In this the week of our nation’s annual celebration of independence from England I am feeling sorry for the mother country. England’s historic greatness cannot be denied but the country is now at war with itself over the Brexit debate. Those who oppose the country leaving the European Union are concerned that England will no longer have as important of a place at the table in influencing the weighty matters that effect Europe and hence the world.
I am a big fan of Great Britain. The country, along with Rome and the United States, were the most important nations in developing the modern world. England spread democracy, healthcare and education throughout the planet. A friend who is a native of India and who can speak angrily about European colonization concedes that England not only gave his country a democratic political system but a common language that is spoken throughout the nation. Prior to that India was a jumble of different languages and sects.
Our American revolution was inspired in many ways by European political philosophy that was put into practice in the Americas where there was no burden of kingdoms and empires to stand in the way.
As with any conquering nation in the days before industrialization there was slavery, but England was also among the first to raise objections and to outlaw the practice.
There have been many glorious moments in British history none so great as during the years between 1939 and 1943 when England fought alone against the Nazi takeover of mainland Europe. With the mightily U.S. not yet involved, England, whose population base had already been depleted by World War I, was the lone sentinel as France, Italy, Scandinavia, Central Europe and North Africa fell.
On that historic morning in June 1944, when the largest invasion force in the history of the world headed for Normandy it left from British soil where the Allied forces had taken over the countryside for training.
For its efforts England was bombed throughout the war, not only from planes but by unstoppable rockets. Some of the invading bombers met their end because of gutsy British fighter pilots and because of radar technology honed by British scientists.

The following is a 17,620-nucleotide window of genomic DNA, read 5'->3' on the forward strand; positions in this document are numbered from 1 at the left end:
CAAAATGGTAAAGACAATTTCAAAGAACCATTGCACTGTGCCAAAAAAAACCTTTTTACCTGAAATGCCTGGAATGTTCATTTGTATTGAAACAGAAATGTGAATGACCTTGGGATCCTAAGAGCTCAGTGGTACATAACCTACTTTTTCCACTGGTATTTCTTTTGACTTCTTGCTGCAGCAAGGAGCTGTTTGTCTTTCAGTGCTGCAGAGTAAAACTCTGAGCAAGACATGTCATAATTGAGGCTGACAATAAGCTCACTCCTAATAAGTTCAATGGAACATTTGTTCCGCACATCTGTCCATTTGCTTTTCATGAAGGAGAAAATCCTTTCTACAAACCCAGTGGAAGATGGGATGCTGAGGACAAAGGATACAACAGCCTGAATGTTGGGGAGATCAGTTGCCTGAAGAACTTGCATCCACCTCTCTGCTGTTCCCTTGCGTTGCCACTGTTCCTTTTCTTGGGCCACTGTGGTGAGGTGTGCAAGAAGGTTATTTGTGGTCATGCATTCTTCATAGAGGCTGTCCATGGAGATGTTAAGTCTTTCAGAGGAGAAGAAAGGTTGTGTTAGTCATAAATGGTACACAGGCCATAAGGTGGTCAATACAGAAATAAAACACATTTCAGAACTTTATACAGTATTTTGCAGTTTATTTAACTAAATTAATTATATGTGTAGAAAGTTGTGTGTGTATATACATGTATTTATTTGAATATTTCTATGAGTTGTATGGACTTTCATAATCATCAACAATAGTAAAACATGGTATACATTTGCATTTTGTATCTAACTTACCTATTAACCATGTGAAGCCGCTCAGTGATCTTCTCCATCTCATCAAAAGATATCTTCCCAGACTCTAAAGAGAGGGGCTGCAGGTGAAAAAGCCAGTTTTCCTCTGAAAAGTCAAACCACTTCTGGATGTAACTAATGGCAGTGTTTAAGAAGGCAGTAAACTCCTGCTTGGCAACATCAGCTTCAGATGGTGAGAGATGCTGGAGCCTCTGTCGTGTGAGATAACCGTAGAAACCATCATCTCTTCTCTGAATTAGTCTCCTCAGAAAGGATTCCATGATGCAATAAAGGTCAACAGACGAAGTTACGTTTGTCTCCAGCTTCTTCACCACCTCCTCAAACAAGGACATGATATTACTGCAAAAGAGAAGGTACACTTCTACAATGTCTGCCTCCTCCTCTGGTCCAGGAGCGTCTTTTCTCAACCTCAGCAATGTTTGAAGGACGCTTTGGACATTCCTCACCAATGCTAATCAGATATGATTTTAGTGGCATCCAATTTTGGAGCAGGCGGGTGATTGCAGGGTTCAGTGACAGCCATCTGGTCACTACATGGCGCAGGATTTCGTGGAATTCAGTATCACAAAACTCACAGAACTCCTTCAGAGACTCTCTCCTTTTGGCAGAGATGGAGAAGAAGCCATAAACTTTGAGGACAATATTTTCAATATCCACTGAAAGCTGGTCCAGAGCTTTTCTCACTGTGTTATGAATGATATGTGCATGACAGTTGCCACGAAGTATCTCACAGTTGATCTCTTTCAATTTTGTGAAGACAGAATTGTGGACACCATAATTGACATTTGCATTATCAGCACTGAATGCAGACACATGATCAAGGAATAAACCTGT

If wars were fought with words England would rule the world having produced some of the globe’s finest quotes including those spoken by Winston Churchill the wartime prime mister. (Churchill speaking after military success in North Africa: “This is not the end. It is not even the beginning of the end. But it is, perhaps, the end of the beginning.”)
Most notable though were the passages attributed to William Shakespeare for whom some of the grandest words were about war such as King Henry V addressing his outnumbered troops on the eve of a battle against the French in Agincourt: “From this day to the ending of the world, … we in it shall be remembered- we few, we happy few, we band of brothers; for he today that sheds his blood with me shall be my brother…”
England’s latest crisis is not a military war but a philosophical battle. Yet history is molded by war including the notion of a united continent that was inspired by the aftermath of World War II. From that hope came the European Union.
I can’t imagine the world, or the United States, being better off if the once mighty Great Britain is weakened. There are dangerous days ahead. On the night of the Brexit election the British foreign secretary lamented in a television interview that his country could be shifting from “Great Britain to Little England.” As Churchill might have said, let us hope that this is not the beginning of the end.
BOOK ANNOUNCEMENT: Errol’s Laborde’s new book, “Mardi Gras: Chronicles of the New Orleans Carnival” (Pelican Publishing Company, 2013), has been released. It is now available at local bookstores and at book websites.
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